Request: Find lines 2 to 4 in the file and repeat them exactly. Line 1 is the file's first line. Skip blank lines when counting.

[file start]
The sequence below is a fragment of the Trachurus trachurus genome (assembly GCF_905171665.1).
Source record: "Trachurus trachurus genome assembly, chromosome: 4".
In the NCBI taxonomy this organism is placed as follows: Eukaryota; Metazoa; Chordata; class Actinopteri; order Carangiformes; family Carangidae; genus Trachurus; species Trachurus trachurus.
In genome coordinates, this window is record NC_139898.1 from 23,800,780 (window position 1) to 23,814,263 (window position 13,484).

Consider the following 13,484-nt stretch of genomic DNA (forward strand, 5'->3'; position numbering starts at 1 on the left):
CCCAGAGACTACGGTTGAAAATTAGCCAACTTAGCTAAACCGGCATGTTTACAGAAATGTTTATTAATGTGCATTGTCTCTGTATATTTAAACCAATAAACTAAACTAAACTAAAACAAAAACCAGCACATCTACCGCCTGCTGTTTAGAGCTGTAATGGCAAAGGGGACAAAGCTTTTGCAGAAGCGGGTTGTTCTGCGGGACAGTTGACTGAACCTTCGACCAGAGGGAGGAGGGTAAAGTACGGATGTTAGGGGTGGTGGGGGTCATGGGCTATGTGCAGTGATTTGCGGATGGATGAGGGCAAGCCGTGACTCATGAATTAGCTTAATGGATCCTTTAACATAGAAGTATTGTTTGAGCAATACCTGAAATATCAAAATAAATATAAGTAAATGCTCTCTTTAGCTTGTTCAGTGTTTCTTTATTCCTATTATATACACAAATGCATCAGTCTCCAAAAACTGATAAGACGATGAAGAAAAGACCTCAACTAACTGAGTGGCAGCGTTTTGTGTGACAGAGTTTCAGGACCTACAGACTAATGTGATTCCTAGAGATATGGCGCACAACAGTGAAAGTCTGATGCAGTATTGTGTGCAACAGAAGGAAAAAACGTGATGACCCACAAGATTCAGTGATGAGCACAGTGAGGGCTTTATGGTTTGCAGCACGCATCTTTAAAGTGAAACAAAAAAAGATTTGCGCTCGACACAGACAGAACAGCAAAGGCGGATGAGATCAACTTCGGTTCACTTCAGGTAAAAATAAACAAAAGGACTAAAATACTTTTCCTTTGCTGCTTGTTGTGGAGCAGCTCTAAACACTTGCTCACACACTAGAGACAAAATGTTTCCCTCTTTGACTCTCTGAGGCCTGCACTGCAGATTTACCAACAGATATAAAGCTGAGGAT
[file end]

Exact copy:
Source record: "Trachurus trachurus genome assembly, chromosome: 4".
In the NCBI taxonomy this organism is placed as follows: Eukaryota; Metazoa; Chordata; class Actinopteri; order Carangiformes; family Carangidae; genus Trachurus; species Trachurus trachurus.
In genome coordinates, this window is record NC_139898.1 from 23,800,780 (window position 1) to 23,814,263 (window position 13,484).